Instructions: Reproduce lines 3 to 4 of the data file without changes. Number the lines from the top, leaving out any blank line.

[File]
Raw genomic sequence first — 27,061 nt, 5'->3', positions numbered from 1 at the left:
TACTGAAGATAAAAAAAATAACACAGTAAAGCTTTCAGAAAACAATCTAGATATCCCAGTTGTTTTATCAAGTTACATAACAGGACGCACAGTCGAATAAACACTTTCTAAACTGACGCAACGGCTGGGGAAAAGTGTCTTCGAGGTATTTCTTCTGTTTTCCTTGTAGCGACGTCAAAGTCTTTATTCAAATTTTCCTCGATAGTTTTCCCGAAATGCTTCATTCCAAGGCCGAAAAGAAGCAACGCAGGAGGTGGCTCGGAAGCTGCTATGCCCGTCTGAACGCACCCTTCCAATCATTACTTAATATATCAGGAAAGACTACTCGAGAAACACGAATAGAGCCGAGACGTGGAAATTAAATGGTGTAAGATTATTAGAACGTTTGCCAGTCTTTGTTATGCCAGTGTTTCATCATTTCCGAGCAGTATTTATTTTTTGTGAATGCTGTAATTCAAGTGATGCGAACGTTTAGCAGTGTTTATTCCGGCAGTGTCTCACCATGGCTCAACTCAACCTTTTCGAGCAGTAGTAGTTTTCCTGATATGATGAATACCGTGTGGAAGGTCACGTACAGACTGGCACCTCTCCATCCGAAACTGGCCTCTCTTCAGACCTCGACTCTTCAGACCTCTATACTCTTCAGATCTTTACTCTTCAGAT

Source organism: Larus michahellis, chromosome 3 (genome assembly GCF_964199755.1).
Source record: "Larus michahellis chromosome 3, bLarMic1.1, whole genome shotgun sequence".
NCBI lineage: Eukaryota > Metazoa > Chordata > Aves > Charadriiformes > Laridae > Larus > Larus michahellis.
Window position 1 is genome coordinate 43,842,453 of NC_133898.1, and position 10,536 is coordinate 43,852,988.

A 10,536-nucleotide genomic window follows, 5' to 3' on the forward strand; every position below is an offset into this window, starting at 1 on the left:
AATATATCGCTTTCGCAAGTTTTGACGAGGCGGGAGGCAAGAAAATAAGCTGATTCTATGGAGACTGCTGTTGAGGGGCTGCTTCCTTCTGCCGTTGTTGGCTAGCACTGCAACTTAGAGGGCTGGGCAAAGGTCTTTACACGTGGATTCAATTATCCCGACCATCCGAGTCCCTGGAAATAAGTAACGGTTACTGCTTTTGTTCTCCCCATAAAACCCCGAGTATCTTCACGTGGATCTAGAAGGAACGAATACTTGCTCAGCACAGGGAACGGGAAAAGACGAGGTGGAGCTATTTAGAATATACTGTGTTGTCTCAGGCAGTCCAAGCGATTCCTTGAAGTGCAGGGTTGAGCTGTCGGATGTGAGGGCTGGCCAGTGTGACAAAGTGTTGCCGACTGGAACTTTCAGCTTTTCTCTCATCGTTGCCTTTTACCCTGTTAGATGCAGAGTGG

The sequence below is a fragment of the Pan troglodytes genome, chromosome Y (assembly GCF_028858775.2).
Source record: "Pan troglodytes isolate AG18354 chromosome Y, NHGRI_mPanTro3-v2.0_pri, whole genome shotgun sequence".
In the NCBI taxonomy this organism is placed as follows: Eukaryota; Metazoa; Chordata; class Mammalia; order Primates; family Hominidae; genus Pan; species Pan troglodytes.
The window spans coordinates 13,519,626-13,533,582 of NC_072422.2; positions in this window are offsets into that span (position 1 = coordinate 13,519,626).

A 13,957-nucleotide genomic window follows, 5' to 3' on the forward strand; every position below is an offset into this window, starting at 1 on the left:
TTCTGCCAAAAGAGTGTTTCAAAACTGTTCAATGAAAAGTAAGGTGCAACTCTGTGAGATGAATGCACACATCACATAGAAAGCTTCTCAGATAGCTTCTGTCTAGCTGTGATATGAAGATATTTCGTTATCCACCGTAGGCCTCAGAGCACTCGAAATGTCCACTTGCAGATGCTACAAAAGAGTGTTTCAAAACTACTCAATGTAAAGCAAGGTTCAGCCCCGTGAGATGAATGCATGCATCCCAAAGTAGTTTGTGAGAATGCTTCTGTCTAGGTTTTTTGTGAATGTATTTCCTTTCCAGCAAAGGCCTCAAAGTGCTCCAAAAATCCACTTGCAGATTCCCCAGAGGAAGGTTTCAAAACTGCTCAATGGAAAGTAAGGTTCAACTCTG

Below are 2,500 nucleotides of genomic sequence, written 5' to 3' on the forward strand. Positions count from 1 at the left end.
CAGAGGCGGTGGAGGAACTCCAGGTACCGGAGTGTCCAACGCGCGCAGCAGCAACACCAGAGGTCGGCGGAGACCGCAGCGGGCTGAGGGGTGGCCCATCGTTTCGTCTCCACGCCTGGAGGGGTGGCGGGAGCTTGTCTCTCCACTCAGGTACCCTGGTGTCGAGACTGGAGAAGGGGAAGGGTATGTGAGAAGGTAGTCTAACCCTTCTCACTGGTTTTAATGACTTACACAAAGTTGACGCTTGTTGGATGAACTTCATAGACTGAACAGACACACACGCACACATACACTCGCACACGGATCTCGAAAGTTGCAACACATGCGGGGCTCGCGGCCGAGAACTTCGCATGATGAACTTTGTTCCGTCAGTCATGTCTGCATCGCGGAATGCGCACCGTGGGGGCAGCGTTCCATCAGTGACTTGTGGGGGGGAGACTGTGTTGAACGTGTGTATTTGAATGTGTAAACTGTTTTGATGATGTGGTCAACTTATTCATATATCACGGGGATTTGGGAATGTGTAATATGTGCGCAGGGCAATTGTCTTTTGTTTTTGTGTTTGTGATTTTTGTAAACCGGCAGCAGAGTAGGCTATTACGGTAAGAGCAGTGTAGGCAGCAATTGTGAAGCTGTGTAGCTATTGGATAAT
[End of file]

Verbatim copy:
Source organism: Larus michahellis, chromosome 3 (genome assembly GCF_964199755.1).
Source record: "Larus michahellis chromosome 3, bLarMic1.1, whole genome shotgun sequence".